Distract Your Inner Critic


I have written before about the evils of multi-tasking and especially task-switching. However I’d like to offer a caveat.

One part of the brain – the critic – is logical, rational, judgmental, and oriented to language and analysis. Distract this part with Continue reading “Distract Your Inner Critic”

How to Keep an Idea Log You Will Actually Use

Me & Steven Johnson

Earlier this week, Steven Johnson came to the London School of Economics to present his new book, Where Good Ideas Come From: A Natural History of Innovation. This thought leader’s fascinating talk was sponsored by my department.

(You can watch the video or download the podcast on the LSE Events website.)

At the end of his talk, I asked Johnson to explain how we as individuals can come up with more “good ideas”.

Steven described his method: Continue reading “How to Keep an Idea Log You Will Actually Use”

Where Good Ideas Come From

Steven Berlin Johnson at South by Southwest in...
Steven Berlin Johnson at SXSW 2008 (via Wikipedia)

On November 2nd I will be chairing a free event in London about creativity and innovation.  Steven Johnson, best-selling nonfiction author of Mind Wide Open and Everything Bad is Good for You will be presenting his latest book, Where Good Ideas Come From: A Natural History of Innovation.

I am super excited to meet Steven Johnson, whose writings have inspired my own thinking about how technology is shaping the future of human creativity. He’s been one of my modern intellectual role models since I read his 2005 post and New York Times Book Review essay about how he uses DevonThink to mine his past creative ideas and prior research and to write books (more on that below*). I love the sophisticated and far-reaching way that SBJ analyzes and predicts how emerging tools, innovations, and trends will impact human behavior. Continue reading “Where Good Ideas Come From”

Creative Current at Future Human Salon

Creativity gets people riled up. That was one thing I learned as a panelist at “Creative Current,” the topic of Wednesday night’s Future Human salon, run by Bad Idea magazine and held at The Book Club in my lovely neighborhood of Shoreditch.  The other panelists included Paul Epworth (2010 Brit Awards’ Music Producer of the Year, of Bloc Party / Florence / Plan B fame) and Tiger Savage (former Creative Director at M&C Saatchi, recent creator of Tigers Eye consulting). Continue reading “Creative Current at Future Human Salon”

Make Your Readers Love You: 5 Lessons from Pixar

Link: Make Your Readers Love You: 5 Lessons from Pixar

This post from Copyblogger describes five clever “rules” derived from Pixar for “making readers love you.” I think they’re rock-solid recommendations for managers, bloggers, writers, and commercial artists of all kinds:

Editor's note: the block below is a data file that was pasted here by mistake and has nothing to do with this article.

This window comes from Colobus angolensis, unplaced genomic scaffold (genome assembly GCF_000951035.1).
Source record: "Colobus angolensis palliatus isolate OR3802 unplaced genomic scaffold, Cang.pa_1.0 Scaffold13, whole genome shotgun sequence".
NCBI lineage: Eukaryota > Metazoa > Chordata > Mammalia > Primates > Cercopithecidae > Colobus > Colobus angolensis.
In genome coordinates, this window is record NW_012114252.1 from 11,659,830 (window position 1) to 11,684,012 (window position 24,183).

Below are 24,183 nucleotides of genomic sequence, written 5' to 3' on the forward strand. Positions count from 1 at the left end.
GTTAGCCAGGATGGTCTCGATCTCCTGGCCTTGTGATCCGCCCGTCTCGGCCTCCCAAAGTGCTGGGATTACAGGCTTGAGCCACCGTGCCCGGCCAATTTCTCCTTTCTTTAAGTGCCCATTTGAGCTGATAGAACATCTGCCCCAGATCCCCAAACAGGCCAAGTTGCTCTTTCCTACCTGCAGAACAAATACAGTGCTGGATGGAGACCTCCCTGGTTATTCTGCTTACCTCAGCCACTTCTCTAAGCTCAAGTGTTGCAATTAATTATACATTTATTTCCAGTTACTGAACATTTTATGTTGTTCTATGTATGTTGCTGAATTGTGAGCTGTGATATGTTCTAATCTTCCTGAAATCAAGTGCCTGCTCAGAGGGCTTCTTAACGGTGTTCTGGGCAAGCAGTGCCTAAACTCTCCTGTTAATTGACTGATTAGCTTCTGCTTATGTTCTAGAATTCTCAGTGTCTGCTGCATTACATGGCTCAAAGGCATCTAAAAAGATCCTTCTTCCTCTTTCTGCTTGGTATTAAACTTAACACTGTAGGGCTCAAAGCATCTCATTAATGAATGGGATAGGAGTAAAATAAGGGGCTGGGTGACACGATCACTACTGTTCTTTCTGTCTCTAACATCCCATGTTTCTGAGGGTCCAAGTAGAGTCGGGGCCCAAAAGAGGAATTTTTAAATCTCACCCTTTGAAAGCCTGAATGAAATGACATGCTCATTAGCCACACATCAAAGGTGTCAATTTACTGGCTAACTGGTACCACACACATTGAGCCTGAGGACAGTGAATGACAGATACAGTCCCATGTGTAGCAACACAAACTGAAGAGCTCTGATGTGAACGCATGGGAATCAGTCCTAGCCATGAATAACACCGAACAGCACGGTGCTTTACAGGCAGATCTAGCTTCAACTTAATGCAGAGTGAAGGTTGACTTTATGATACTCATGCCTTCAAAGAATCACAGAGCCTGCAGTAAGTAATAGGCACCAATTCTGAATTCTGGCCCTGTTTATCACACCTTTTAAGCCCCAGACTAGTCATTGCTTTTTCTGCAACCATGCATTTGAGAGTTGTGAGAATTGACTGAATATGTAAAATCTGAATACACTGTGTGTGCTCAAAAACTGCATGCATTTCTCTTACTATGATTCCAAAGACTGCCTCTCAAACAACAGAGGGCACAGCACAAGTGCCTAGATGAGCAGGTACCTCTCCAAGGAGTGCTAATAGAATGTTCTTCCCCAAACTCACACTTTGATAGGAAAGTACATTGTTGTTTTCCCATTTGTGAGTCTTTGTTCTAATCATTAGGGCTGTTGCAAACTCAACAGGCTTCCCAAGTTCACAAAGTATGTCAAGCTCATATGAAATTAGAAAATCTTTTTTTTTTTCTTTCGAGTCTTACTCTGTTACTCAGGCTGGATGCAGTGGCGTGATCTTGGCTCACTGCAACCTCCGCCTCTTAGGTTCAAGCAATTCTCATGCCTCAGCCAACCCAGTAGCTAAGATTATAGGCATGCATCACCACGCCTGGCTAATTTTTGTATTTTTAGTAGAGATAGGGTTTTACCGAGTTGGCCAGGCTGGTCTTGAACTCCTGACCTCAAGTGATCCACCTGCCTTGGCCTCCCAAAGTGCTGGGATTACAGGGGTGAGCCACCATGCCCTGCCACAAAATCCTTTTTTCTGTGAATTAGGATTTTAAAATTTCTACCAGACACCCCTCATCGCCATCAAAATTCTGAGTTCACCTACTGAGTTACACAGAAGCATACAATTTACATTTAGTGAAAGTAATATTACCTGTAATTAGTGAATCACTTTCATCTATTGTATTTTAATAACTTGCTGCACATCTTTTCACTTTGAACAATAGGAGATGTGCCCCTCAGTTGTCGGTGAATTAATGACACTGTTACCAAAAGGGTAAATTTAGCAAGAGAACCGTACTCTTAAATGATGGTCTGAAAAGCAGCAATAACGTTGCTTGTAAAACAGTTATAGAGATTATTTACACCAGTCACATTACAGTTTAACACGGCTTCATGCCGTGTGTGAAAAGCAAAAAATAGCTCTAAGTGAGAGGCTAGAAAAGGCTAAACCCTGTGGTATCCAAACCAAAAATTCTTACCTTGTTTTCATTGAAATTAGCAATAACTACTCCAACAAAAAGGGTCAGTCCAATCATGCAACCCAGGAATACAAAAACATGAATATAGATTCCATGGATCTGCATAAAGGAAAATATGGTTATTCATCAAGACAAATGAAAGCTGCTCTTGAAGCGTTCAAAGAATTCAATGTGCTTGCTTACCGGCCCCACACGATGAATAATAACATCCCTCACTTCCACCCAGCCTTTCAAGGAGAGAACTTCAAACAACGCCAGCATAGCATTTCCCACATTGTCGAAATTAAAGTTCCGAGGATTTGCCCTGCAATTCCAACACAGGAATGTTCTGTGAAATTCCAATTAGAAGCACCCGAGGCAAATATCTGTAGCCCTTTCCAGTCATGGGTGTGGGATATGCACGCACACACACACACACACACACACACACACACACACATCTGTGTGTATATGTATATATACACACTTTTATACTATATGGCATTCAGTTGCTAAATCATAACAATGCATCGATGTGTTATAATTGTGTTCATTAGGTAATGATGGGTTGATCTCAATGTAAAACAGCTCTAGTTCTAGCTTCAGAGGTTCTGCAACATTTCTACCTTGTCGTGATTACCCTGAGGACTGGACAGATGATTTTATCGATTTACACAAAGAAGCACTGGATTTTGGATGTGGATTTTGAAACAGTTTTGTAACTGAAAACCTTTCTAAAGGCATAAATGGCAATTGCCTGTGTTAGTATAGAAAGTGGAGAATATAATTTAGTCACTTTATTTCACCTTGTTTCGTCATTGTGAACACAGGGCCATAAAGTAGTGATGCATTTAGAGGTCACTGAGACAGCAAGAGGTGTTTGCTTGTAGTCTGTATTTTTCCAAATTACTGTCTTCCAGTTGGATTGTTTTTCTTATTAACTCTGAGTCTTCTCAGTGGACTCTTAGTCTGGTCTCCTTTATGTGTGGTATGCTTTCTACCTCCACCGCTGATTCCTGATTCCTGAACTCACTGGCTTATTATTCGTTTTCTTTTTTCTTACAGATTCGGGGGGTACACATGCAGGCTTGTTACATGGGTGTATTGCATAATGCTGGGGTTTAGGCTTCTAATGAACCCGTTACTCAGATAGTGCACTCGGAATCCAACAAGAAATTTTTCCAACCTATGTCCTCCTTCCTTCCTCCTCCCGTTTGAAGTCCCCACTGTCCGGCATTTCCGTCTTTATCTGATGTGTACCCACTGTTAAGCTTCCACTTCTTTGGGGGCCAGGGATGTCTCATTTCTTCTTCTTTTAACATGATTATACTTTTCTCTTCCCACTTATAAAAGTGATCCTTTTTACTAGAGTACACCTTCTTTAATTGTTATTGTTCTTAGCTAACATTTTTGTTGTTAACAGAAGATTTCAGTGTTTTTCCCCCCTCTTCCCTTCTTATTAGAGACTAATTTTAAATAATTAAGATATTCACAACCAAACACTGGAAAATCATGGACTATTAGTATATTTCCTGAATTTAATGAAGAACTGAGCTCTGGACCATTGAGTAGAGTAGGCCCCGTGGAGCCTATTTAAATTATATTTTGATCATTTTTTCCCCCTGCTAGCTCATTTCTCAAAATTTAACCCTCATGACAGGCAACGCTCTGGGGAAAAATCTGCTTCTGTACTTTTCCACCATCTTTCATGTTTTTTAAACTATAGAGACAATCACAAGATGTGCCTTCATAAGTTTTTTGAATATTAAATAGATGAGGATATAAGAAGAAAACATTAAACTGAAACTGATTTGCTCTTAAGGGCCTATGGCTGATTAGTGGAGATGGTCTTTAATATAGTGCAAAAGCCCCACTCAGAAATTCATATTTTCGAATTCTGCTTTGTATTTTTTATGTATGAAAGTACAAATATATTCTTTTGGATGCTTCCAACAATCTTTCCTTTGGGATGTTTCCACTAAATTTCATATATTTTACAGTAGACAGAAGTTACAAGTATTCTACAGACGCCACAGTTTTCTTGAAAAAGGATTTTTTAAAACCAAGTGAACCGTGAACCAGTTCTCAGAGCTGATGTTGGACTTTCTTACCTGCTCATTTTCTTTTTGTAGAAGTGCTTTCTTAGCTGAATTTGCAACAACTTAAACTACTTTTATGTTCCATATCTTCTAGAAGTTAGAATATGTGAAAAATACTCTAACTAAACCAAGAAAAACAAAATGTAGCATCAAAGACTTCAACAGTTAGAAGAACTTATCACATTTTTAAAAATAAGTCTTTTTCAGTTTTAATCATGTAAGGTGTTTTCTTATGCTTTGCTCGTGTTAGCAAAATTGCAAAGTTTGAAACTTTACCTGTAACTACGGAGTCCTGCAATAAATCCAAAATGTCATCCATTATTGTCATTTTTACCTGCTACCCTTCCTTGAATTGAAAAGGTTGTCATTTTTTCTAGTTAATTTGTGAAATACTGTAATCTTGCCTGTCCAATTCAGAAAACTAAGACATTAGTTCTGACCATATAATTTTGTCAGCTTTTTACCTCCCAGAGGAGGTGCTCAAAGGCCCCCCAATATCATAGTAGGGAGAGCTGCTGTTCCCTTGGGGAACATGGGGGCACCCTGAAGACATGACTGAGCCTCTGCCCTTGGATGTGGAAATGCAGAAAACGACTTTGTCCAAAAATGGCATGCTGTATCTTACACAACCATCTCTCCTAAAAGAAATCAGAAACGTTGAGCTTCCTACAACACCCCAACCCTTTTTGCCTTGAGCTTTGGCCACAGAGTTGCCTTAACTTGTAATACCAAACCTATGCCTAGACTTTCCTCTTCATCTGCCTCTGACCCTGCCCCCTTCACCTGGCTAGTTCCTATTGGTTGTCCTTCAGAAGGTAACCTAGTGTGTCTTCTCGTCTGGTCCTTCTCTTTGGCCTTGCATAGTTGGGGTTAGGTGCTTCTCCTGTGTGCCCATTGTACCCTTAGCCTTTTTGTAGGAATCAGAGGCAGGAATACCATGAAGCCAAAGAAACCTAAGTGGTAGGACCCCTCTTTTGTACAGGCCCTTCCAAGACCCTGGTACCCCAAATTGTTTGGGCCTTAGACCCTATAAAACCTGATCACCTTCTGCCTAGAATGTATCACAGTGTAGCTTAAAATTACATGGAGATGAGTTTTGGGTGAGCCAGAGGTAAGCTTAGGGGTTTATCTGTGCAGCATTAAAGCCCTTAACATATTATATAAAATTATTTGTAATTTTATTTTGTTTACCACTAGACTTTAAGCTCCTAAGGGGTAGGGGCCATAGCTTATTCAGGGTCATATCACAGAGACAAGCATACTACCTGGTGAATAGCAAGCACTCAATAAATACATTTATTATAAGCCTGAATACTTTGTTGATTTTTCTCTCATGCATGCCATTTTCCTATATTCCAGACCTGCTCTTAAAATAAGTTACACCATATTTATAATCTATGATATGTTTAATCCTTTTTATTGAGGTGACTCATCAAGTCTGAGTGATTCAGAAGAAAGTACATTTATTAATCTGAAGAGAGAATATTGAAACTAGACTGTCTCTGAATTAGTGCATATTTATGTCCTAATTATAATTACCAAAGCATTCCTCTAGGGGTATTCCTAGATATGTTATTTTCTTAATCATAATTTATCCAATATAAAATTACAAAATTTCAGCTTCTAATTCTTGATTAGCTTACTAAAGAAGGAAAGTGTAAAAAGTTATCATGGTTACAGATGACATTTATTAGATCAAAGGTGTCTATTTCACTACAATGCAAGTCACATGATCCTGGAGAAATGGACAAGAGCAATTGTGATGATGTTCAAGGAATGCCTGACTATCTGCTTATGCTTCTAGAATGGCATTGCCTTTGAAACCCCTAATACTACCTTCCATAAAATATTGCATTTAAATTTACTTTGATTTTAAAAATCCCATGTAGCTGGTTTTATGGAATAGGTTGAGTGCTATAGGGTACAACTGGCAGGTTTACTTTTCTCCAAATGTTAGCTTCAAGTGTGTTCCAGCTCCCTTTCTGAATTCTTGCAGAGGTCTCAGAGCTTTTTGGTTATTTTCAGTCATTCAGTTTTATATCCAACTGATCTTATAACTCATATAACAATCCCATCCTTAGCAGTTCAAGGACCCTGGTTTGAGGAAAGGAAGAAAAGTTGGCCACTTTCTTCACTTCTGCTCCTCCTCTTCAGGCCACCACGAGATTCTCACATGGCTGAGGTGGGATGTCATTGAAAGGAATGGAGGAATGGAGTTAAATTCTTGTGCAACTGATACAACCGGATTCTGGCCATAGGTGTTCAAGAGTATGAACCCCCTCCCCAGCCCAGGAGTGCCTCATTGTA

1. Be consistent and build trust
2. Take the time to do things right
3. Tell a story that connects
4. Know yourself, your product, and your team
5. Now, make it your own

How To Pitch Ideas like Don Draper & Why to Think About It Early

When it comes to turning creativity into innovation, how an idea is pitched is probably more important than what the idea is.  Creators often want to spend time perfecting the idea and run out of gas when it comes to developing the presentation.  I’ve seen it happen time and again in my work facilitating product innovation teams.

Visualizing the pitch during the idea generation stage is essential. Thinking about how to frame your idea will help you make your idea simpler, tighter, more coherent, and more valuable. Imagining your pitch is a very useful constraint during the creative process.  So don’t wait until you’ve decided on your idea to start thinking about how to sell it!   This is especially if your audience is likely to perceive your idea as a risky departure from the status quo.

This video shows Mad Men’s beloved Don Draper pitching an idea nearly perfectly.  Memorable story line?  Check.  Metaphor?  Check.  Characters?  Check.  Personal?  Check.  Emotional?  Check.  Vivid?   See for yourself….

(I used this video when David Reimer and I taught a workshop on pitching and presenting ideas – something we called “The How” – for Haas@Work, the Applied Innovation program at the Haas School of Business. –> If you’d like me to write more about pitching and presenting please contact me or write a quick comment below.)

TIP: If you need to pitch ideas to make innovation happen, I highly recommend Chip and Dan Heath’s book Made to Stick. Tons of free resources are available on their website to supplement the book, including the first chapter if you register.  Happy pitching!